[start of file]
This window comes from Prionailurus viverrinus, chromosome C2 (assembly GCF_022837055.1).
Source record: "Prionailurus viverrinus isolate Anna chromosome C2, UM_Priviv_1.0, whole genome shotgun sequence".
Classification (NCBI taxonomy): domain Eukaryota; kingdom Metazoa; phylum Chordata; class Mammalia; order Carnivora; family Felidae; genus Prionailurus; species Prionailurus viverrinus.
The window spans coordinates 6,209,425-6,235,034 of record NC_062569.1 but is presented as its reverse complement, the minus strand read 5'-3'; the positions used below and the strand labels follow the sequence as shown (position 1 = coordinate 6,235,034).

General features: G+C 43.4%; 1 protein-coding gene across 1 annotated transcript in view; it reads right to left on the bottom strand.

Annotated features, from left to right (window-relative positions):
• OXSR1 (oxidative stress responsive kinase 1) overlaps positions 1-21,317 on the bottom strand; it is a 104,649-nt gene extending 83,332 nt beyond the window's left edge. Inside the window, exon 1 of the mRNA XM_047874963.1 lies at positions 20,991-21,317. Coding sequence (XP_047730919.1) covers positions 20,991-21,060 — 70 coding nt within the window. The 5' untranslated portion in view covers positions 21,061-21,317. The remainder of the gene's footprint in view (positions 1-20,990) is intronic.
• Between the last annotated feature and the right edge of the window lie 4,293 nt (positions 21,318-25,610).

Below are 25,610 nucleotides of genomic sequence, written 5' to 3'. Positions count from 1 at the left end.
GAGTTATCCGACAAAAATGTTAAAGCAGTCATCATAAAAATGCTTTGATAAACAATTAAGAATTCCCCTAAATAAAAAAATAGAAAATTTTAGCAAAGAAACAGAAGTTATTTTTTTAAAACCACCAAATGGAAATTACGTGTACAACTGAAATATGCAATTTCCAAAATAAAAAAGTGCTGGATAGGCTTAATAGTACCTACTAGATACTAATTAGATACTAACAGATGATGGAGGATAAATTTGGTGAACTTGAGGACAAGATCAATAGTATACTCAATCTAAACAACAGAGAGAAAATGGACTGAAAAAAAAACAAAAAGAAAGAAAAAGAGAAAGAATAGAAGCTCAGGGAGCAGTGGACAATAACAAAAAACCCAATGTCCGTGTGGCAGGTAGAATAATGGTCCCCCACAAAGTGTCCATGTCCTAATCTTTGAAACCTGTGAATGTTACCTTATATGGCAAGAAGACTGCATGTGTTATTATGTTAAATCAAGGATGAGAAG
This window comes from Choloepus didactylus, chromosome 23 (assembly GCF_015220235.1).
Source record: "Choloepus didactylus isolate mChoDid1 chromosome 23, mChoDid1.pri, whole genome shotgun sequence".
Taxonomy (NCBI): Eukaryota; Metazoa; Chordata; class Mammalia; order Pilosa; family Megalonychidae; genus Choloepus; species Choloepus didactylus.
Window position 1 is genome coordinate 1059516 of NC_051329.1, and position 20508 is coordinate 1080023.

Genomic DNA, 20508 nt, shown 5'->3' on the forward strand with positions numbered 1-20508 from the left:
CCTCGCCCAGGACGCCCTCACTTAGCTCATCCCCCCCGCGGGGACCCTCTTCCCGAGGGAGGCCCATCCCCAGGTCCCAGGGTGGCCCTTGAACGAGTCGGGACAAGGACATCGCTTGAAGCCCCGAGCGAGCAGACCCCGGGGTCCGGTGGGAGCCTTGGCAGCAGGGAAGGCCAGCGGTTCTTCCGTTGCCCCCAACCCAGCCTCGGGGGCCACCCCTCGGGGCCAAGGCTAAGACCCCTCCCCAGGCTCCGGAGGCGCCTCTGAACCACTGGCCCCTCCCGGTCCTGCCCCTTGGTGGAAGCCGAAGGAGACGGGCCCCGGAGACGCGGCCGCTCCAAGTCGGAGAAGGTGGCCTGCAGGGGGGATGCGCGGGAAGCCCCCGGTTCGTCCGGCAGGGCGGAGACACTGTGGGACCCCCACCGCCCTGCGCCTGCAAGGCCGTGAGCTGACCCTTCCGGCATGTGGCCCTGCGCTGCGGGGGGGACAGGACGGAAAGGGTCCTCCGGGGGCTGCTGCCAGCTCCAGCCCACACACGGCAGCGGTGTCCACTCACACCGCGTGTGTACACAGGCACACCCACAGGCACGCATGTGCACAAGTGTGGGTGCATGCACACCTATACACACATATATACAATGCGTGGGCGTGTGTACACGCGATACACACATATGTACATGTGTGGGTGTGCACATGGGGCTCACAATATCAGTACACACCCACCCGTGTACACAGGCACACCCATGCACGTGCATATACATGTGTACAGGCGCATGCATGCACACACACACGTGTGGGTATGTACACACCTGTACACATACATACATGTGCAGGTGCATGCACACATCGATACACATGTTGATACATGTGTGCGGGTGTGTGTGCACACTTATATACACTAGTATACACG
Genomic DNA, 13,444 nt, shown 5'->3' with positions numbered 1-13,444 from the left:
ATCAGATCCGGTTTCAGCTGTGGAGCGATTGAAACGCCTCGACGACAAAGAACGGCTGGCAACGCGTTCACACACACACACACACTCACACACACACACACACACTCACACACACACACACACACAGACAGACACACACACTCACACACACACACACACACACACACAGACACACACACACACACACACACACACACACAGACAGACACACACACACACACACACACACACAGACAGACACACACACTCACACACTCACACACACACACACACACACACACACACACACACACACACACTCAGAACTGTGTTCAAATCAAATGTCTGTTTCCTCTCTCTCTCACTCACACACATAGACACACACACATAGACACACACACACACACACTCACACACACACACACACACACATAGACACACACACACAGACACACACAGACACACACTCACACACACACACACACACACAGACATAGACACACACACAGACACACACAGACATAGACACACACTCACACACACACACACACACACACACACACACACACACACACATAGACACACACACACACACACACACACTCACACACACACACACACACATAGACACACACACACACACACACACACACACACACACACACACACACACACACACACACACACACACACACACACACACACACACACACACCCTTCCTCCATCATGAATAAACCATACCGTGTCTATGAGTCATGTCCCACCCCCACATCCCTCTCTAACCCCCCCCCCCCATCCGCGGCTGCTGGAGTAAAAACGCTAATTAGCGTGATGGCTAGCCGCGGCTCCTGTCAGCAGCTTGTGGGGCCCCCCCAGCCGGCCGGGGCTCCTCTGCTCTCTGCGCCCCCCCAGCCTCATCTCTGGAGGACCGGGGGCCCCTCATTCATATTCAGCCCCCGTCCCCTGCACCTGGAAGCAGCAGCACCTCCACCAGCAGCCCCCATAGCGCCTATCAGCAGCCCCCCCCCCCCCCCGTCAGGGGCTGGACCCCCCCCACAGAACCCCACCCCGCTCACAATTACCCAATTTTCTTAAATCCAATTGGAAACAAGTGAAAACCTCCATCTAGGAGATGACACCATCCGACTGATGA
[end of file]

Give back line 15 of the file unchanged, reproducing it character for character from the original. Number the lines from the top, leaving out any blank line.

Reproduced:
Genomic DNA, 20508 nt, shown 5'->3' on the forward strand with positions numbered 1-20508 from the left: